After her abrupt departure from Paris back to her father’s home in Montigny, to the village home where she grew up, I was curious to know what was to come of our troubled Claudine and her errant husband.
It was something of a surprise to realise that in this fourth book, we are back in Paris, but in the home and seeing through the eyes of a weeping Annie who is the narrator of this fourth book in The Complete Claudine series.
Annie is weeping because her husband of four years Alain, whom she known since she a child and rarely left his side, is about to depart on a boat for Brazil, due to notice of a recent inheritance which necessitates his going there to relinquish assets, prize bulls or something or other!
“Before I had turned thirteen, he was already the master of my life. Such a handsome master! A red-haired boy, with a skin whiter than an egg and blue eyes that dazzled me.”
Annie writes in beautiful notebook he gave her for the purpose of keeping her ‘Diary of his journey’. She reads the list of duties he drew up for her, with his usual solicitous firmness, in which we see reference to Claudine among those she has permission to call on and with which frequency:
“Only one call on Claudine and her husband. Too fantastically unconventional a couple for a young woman to frequent while her husband is away on a long journey.”
However he is more than happy that she spend time with his sister Marthe, about whom he writes:
“My dear Annie will give me much pleasure if she frequently consults my sister Marthe and goes out with her. Marthe has a great deal of good sense and even common-sense under her rather unconventional exterior.”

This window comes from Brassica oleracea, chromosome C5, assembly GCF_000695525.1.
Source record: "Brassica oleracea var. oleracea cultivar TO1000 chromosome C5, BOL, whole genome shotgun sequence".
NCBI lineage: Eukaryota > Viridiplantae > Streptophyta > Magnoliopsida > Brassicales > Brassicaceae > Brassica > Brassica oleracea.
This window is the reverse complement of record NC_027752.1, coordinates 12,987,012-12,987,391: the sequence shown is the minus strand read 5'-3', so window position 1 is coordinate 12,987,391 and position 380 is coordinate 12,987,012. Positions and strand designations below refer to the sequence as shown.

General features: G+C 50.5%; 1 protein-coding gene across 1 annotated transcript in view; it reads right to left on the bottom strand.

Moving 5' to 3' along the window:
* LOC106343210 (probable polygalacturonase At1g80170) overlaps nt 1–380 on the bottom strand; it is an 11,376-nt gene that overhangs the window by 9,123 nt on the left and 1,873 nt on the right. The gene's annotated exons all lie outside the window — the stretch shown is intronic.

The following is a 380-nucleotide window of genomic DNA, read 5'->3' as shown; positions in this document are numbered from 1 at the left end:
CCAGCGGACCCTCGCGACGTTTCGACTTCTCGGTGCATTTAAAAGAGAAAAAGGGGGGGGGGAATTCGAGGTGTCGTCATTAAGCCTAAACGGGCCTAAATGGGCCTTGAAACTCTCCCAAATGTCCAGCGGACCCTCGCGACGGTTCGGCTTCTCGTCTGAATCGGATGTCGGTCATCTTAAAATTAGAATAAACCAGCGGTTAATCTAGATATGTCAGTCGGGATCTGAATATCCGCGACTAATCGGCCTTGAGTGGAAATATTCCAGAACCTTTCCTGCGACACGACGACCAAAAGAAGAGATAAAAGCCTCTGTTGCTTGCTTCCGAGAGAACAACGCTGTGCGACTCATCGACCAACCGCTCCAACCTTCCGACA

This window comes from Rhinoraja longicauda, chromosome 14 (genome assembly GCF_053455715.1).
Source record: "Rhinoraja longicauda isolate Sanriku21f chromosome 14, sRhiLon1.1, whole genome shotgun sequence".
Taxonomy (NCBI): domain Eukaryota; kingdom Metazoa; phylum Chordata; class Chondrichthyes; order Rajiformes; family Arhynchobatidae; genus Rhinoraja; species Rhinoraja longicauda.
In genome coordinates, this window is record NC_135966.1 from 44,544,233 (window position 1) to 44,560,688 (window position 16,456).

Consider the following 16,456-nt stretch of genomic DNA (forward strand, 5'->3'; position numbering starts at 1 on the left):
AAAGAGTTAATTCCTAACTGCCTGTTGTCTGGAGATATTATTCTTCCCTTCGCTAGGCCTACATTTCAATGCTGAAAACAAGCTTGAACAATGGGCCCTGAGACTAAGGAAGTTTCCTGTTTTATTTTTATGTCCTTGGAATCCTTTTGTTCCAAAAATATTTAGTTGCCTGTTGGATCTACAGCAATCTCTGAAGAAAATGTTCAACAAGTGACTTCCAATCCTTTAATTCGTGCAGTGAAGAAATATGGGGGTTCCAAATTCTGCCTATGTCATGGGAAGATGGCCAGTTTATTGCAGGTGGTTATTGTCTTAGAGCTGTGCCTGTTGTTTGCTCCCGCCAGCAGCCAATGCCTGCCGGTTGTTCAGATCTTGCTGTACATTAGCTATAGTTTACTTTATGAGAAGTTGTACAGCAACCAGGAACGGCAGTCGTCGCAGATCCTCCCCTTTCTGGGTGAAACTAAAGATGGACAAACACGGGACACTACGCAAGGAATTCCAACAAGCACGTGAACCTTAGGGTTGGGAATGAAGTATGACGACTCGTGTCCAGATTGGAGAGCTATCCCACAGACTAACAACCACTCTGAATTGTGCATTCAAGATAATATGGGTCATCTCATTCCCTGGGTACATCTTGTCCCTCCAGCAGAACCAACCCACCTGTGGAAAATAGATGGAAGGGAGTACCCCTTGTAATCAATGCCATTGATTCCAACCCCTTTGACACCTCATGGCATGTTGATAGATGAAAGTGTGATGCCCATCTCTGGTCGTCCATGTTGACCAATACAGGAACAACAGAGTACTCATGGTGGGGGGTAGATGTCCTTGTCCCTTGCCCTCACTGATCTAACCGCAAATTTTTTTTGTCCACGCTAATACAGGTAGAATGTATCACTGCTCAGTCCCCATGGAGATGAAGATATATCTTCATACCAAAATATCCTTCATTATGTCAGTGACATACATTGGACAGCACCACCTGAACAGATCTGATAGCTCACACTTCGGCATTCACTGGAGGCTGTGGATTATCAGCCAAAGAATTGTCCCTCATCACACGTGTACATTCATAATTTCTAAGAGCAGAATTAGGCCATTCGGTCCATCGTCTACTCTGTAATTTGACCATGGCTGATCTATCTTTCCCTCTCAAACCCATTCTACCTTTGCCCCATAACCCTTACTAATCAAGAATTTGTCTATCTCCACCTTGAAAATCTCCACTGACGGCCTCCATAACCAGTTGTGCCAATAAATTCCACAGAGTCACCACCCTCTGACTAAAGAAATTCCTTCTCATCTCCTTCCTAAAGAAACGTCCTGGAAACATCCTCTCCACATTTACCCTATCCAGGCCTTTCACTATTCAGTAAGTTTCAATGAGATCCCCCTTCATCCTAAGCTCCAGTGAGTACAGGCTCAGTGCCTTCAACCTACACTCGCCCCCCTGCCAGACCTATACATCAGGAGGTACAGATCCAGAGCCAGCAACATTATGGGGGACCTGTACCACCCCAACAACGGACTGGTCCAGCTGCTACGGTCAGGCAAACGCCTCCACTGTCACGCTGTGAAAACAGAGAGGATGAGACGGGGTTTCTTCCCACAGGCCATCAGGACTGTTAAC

Annie’s perception of herself at the beginning is defined only in terms of her husband, and her husband’s interests are solely related to himself and how he wishes her to be.
“I don’t know anything…except how to obey. He has taught me that and I achieve obedience as the sole task of my existence…assiduously…joyfully.”
She even goes so far to refer to herself, as if it were a term of endearment as his ‘little slave girl’, a term her husband often called her, of course he says it without malice, with only a faint contempt for my dark-skinned race.
This passive, domestic Annie, grieving for her
master husband is something of a disappointment, after the more confident, sensuous and outspoken Claudine, but I’m thankful there is at least an acquaintance, which promises Annie’s potential awakening.
In fact, Annie’s awakening and change in perception begins, soon after, when her sister-in-law makes an unkind comment on a portrait of her brother, likening him to a cockerel, an image thereafter Annie finds hard to remove from her mind, it serves to lift a little the blinkers from her view of this husband.
Parisian friends depart for the summer, to a thermal spa for the cure, to the annual opera festival in Germany, and it is here we see glimpses of Claudine and her husband, showing her grown in confidence within her marriage, having negotiated a way to curb their potentially destructive impulses.
Marthe’s husband is a novelist she continuously pushes to write faster, to hurry deadlines to meet the many financial commitments required to keep their lifestyle in the lavish manner she is accustomed to.